The website will be down at times for maintenance from 8:00 a.m. CT Saturday, March 2 through 10:00 a.m. CT Sunday, March 3.

brand logo

Am Fam Physician. 2023;107(3):316

Clinical Question

Does nirmatrelvir/ritonavir (Paxlovid) improve outcomes in a largely vaccinated population of patients with COVID-19?

Bottom Line

Paxlovid reduces hospitalization and mortality in older, high-risk patients with COVID-19, but data in younger vaccinated patients are inconsistent. More studies are needed, particularly in patients 50 to 64 years of age. (Level of Evidence = 2b)

Synopsis

The primary study used to approve Paxlovid for use in out-patients with COVID-19 included only high-risk unvaccinated patients. The most recent study from a large health system in Israel identified adults 40 years and older who were eligible to receive the drug during the Omicron surge. It compared patients who received Paxlovid within five days of a confirmed diagnosis of COVID-19 with patients who did not. Overall, 78% of included patients had previous immunity by vaccination, prior infection, or both. The analysis was adjusted for comorbidities, demographics, ethnicity, religious affiliation, and socioeconomic status. Approximately 80% of participants were considered fully vaccinated. Data were stratified by age, and benefit was only seen in people 65 years and older. The rate of hospitalization (14.7 vs. 58.9 cases per 100,000 person-days; adjusted hazard ratio [HR] = 0.27; 95% CI, 0.15 to 0.49) and the risk of death (HR = 0.21; 95% CI, 0.05 to 0.82) were lower in this group. There was no difference in either outcome in patients 40 to 64 years of age. Past research has shown a higher overall risk for patients older than 50 years, but results for patients 50 to 64 years of age were not reported in this study. A second study from Hong Kong compared outcomes in outpatients given Paxlovid with those who were not treated. This study found lower rates of mortality (HR = 0.25; 95% CI, 0.13 to 0.47) and hospitalization (HR = 0.69; 95% CI, 0.60 to 0.79) in patients given Paxlovid. The study found no difference in benefit by age, although only approximately 20% of the patients in the study were younger than 65 years, and only 35% were fully vaccinated.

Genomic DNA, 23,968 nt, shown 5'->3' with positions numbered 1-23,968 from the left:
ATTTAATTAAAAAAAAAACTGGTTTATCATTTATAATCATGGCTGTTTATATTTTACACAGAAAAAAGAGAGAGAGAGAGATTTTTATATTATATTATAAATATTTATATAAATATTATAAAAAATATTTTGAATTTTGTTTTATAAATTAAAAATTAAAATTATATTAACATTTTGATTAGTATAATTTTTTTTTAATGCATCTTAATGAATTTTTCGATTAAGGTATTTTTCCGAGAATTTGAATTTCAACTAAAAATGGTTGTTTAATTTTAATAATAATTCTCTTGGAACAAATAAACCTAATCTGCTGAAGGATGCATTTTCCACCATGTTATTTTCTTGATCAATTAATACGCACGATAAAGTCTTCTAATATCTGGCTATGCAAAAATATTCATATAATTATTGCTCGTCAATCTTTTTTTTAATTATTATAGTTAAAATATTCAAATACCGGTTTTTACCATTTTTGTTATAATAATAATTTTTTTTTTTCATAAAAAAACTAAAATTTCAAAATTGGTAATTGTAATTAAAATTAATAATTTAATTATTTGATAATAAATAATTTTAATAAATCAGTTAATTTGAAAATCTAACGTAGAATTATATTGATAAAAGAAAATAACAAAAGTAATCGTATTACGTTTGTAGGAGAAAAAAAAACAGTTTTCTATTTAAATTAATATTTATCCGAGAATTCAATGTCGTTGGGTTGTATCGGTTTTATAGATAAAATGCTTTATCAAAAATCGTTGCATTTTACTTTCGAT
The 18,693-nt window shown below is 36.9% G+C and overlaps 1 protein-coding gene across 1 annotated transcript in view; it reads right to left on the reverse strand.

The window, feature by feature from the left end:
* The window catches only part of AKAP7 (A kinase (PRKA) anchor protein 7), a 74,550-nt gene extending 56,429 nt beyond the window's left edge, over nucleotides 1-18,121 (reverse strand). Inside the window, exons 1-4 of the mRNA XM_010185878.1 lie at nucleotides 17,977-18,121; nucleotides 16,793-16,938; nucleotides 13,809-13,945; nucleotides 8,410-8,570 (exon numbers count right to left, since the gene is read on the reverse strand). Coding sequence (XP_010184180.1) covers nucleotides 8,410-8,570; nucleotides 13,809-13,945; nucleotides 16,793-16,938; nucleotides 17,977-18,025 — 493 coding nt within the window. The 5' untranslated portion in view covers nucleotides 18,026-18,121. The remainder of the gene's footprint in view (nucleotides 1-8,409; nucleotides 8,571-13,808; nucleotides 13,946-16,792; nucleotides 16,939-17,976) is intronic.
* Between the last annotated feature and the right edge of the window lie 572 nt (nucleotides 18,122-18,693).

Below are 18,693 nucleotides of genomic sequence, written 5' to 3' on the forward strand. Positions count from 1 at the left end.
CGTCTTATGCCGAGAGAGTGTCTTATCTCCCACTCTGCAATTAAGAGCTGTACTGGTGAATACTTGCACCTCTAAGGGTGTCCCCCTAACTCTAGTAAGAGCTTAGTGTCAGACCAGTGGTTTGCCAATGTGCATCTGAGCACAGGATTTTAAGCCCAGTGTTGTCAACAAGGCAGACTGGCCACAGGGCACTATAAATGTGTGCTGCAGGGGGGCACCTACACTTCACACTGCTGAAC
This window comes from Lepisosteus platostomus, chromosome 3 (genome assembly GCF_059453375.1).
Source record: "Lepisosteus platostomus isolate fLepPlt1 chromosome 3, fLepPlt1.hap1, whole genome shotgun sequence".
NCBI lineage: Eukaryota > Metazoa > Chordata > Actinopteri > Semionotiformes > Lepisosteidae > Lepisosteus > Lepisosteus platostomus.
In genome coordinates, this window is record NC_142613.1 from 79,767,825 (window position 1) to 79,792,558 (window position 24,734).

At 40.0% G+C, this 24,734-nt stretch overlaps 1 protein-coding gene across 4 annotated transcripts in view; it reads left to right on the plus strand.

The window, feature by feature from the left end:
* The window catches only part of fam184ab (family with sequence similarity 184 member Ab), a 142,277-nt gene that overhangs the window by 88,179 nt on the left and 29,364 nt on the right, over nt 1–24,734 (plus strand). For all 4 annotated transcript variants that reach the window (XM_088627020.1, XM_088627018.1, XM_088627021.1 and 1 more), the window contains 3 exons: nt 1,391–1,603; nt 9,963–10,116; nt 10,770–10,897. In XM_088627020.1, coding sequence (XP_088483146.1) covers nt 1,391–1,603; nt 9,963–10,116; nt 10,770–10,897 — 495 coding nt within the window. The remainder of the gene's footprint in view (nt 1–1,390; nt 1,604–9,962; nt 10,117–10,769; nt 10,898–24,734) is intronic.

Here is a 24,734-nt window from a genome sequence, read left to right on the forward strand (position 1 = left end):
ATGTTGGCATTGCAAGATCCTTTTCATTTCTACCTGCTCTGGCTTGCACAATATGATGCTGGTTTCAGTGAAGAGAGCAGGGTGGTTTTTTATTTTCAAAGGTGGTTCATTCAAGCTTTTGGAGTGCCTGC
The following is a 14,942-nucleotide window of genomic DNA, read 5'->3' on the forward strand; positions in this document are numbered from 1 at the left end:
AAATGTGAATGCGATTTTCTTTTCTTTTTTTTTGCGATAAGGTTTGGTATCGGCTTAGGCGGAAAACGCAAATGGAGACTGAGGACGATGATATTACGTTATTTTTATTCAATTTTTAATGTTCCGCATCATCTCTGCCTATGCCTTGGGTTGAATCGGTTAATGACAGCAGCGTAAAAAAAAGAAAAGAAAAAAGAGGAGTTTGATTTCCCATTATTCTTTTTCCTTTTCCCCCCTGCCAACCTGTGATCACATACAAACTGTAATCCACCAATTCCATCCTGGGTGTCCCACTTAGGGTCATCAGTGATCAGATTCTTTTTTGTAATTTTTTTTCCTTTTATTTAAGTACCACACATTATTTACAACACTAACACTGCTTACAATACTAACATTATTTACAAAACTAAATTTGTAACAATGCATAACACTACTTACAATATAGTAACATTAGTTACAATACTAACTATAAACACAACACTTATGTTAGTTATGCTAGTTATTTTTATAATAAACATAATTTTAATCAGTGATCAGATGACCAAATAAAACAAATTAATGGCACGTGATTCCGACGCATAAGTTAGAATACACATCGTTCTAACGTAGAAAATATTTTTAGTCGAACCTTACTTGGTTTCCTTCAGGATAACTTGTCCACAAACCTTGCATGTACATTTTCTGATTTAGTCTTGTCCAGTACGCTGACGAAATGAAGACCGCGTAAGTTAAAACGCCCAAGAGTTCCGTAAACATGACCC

Already a member/subscriber?  Log In

Subscribe

From $165
  • Immediate, unlimited access to all AFP content
  • More than 130 CME credits/year
  • AAFP app access
  • Print delivery available
Subscribe

Issue Access

$59.95
  • Immediate, unlimited access to this issue's content
  • CME credits
  • AAFP app access
  • Print delivery available
Purchase Access:  Learn More

POEMs (patient-oriented evidence that matters) are provided by Essential Evidence Plus, a point-of-care clinical decision support system published by Wiley-Blackwell. For more information, see http://www.essentialevidenceplus.com. Copyright Wiley-Blackwell. Used with permission.

For definitions of levels of evidence used in POEMs, see https://www.essentialevidenceplus.com/Home/Loe?show=Sort.

To subscribe to a free podcast of these and other POEMs that appear in AFP, search in iTunes for “POEM of the Week” or go to http://goo.gl/3niWXb.

This series is coordinated by Natasha J. Pyzocha, DO, contributing editor.

A collection of POEMs published in AFP is available at https://www.aafp.org/afp/poems.

Continue Reading

More in AFP

More in Pubmed

Copyright © 2023 by the American Academy of Family Physicians.

This content is owned by the AAFP. A person viewing it online may make one printout of the material and may use that printout only for his or her personal, non-commercial reference. This material may not otherwise be downloaded, copied, printed, stored, transmitted or reproduced in any medium, whether now known or later invented, except as authorized in writing by the AAFP.  See permissions for copyright questions and/or permission requests.